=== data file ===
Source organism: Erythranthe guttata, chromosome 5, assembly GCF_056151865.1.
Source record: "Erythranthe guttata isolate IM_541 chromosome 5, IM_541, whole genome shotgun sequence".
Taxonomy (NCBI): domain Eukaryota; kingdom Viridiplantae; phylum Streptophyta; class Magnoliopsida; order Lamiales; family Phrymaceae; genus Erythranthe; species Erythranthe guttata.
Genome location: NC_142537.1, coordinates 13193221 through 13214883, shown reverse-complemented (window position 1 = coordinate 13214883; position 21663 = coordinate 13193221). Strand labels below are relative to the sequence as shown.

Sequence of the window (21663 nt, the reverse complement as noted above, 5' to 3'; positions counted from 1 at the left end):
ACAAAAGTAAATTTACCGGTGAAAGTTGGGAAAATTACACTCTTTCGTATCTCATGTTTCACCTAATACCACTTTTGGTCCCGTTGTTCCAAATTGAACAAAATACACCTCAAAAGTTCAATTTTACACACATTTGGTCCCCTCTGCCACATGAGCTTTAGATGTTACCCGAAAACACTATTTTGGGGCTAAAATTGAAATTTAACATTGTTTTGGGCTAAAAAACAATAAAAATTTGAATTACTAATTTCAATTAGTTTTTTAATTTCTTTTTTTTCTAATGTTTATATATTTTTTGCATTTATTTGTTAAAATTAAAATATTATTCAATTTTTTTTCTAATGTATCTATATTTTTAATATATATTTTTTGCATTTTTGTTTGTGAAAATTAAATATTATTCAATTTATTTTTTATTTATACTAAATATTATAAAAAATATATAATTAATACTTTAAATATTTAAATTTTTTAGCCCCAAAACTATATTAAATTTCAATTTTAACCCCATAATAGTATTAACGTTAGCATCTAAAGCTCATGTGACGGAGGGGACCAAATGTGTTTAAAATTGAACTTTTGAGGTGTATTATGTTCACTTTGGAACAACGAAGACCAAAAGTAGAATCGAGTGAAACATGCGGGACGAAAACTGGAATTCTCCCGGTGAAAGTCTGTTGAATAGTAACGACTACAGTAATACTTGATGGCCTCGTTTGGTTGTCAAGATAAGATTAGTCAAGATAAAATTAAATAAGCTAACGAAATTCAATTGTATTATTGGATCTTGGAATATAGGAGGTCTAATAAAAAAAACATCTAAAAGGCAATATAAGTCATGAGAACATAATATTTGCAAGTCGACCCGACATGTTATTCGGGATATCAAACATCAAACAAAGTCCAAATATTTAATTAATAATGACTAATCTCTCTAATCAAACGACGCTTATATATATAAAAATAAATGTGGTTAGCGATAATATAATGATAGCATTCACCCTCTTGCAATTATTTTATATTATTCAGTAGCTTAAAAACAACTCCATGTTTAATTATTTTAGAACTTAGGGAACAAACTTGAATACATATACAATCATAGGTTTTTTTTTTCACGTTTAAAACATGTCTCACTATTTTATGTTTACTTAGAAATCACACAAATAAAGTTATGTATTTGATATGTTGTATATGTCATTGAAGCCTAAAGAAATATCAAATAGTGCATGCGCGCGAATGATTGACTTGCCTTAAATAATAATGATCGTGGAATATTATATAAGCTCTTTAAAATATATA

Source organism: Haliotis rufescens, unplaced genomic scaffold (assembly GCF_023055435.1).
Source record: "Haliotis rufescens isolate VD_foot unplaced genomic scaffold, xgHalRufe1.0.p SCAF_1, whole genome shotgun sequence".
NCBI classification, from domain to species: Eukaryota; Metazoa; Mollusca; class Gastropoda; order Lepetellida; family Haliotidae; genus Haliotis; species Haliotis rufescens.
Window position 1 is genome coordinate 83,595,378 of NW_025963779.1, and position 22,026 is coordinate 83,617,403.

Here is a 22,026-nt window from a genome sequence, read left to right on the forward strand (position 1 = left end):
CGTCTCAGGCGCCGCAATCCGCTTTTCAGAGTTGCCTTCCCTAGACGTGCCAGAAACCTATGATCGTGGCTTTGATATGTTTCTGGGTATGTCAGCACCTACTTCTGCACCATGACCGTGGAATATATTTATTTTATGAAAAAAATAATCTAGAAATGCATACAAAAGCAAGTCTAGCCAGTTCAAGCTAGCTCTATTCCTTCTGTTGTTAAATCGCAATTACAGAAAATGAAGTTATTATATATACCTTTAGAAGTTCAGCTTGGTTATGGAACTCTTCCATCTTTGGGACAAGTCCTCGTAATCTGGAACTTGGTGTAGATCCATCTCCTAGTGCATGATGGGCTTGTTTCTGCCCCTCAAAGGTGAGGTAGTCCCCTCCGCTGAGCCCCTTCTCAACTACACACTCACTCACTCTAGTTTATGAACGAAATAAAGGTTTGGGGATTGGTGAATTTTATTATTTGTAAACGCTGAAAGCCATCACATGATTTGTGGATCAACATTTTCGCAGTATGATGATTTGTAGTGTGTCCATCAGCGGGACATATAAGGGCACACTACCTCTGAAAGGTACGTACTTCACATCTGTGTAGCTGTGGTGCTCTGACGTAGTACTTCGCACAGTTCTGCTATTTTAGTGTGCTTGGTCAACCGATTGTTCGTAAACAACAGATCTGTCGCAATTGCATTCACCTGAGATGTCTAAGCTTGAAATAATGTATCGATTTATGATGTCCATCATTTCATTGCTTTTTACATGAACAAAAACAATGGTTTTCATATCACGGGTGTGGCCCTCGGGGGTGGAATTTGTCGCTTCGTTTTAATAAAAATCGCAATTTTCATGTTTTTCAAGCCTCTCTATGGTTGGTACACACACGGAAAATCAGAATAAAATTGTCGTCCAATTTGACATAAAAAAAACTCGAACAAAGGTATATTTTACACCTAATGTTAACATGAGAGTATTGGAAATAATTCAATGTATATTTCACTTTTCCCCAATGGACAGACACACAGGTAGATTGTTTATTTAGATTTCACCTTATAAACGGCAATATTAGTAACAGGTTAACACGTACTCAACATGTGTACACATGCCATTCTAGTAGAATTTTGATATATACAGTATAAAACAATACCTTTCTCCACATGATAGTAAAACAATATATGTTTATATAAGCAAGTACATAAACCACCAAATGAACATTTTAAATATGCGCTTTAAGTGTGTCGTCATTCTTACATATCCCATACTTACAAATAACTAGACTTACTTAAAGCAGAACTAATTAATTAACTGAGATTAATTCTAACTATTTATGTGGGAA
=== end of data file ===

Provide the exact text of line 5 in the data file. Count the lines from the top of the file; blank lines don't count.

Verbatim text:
Sequence of the window (21663 nt, the reverse complement as noted above, 5' to 3'; positions counted from 1 at the left end):